What to Know Before Adopting a Second- or Third-Chance Animal

If you’re considering adopting a second- or third-chance animal, you have the opportunity to give an abused, forgotten, or abandoned animal the chance of living the good life. Many second- and third-chance dogs and cats haven’t had a true first chance due to circumstances out of their control. By adopting a second- or third-chance animal, you’ll be voting against puppy and kitty mills with your dollar, giving a shelter or foster home another space for another second- or third-chance animal, and forever changing a life.

Before you adopt a second- or third-chance cat or dog, it’s important to understand where second- and third-chance animals come from and what makes a good fit.

Where do Second- and Third-Chance Animals Come From?

Before adopting a specific animal, it’s important to know as much as possible about their background in order to help them adjust to their new life. After all, we want to give these deserving animals their forever home. Here are some common places that second- and third-chance animals come from:

Animal Control Shelters

Many dogs and cats are saved from municipal impound facilities, more commonly known as ‘animal control’ or the ‘city pound.’ When stray cats and dogs are handed over to or picked up by animal control, the animal must remain there for a short period of time to give the owner a chance to find and retrieve their animal. For most states, shelters must hold animals for three to five days. After that, it’s possible for these abandoned animals to be adopted, euthanized, or even sold for research.

Animal Breeding Mills

Large scale breeding facilities, also known as ‘puppy mills’ or ‘kitty mills,’ often produce second- and third-chance cats and dogs. Because breeding facilities are run as for-profit businesses and do not have the animals’ best interests at heart, dogs and cats are sometimes seized for neglect. Other times, the breeding facilities are forced to downsize if they are unable to sell the animals they bred, resulting in many homeless cats and dogs.

Deceased Owners

When a pet’s owner passes, the animal will likely go to a municipal facility or other shelter if prior arrangements are not made with friends or family of the deceased. It’s not uncommon for dogs and cats in these situations to be in mourning over the loss of their human companion.

Abandoned Animals

Cats and dogs are sometimes found abandoned in homes or on the street. Other times, people under financial or other hardship are unable to keep their pets. Animal control shelters or other shelters are the most common next step for abandoned pets.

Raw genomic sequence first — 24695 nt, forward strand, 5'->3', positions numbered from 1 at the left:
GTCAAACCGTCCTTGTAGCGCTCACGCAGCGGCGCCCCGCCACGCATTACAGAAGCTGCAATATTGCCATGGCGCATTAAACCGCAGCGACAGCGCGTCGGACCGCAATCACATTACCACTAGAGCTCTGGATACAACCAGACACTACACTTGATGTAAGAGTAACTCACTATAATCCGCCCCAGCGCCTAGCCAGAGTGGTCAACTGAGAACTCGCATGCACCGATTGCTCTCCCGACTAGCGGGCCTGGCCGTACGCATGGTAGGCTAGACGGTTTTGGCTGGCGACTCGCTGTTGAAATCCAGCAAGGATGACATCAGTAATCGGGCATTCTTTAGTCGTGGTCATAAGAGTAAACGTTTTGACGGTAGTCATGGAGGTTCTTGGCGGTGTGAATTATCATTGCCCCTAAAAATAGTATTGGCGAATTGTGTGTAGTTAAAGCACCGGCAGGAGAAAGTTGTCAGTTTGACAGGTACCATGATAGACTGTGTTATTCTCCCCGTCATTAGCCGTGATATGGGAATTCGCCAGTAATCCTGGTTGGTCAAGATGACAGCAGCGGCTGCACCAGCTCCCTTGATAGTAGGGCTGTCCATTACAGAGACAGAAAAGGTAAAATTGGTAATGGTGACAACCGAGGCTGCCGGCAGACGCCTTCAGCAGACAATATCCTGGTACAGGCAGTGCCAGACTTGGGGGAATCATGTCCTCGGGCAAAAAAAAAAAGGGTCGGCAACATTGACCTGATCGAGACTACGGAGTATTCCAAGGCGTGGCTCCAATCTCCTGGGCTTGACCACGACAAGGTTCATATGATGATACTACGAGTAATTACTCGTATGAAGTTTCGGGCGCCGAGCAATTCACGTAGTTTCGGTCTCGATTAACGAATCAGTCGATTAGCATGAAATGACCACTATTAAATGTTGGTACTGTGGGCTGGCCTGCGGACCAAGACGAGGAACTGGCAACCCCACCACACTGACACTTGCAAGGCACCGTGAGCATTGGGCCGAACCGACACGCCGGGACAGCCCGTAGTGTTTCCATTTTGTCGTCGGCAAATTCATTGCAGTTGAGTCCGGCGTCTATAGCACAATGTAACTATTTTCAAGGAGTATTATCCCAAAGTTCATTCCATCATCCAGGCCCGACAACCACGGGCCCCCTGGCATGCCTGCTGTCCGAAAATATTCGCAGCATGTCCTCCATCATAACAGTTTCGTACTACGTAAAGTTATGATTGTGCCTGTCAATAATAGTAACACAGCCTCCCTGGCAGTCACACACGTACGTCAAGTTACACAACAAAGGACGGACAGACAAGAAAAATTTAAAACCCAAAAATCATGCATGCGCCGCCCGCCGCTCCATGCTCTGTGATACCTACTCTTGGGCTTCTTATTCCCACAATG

Finding a Forever Home for a Second- or Third-Chance Animal

For non-euthanizing shelters who provide a place for second- and third-chance cats and dogs, it’s important that these animals be adopted into a new, forever home. To ensure the dog or cat is a good fit, aspiring second- and third-chance pet adopters should be both open-minded and realistic.

Training Knowledge, Patience, & Consistency

Whether a second- or third-chance pet is fearful, aggressive, or displays seemingly strange behavior, it’s important to remember that, just like us, animals are not their behavior. Rather, their behavior is a product of their past and current environments. For a shift in behavior to occur, the second- or third-chance animal must be given a chance to adjust their beliefs about their environment and given a chance to learn new behavior.

For a second- or third-chance animal with behavioral issues, people must provide the training knowledge, patience and consistency that are required to help the animal adjust. If any one of these pieces is missing, the animal is not being given the chance to reshape its reality. For instance, dogs from puppy mills may have more trouble with potty training than your average dog if they were used to relieving themselves in their own kennel. Puppy mill dogs may find your seemingly beautiful and calm backyard as a large, exposed, and eerily quiet place to be, causing the dog anxiety and the inability to relieve themselves outside. However, with proper training knowledge, along with the patience and consistency necessary to follow through, you and your adopted animal companion can make progress.

For cats and dogs with more severe behavioral issues, it’s likely you’ll need to get an animal trainer or behavioral therapist to help start your relationship with your animal on the right track.

The Right Environment

Shelters and foster homes with second- and third-chance cats and dogs will want to make sure that you can provide the right environment for the animal to thrive. This means giving them what they need and helping them avoid triggers, if they have any.

Some animals may need a home with a fenced backyard or a quiet home with no children, or they may need you to be home for a majority of the day. Others might need no other animals around, or conversely, they might need another animal companion of their type to show them the ropes. The caretakers of second- and third-chance animals know what kind of environment each animal requires, and can help educate you on what’s necessary for each particular animal.

It’s important to find a second- or third-chance animal that’s a good fit with you, your lifestyle, and your environment to ensure a happy and healthy life for the animal and for you. There are many adoptable second- and third-chance animals out there waiting to find their forever home, so start making calls and sending out inquiries to learn more about if a second- or third-chance animal could be a good fit for you.


Written by Hillary Patin

 

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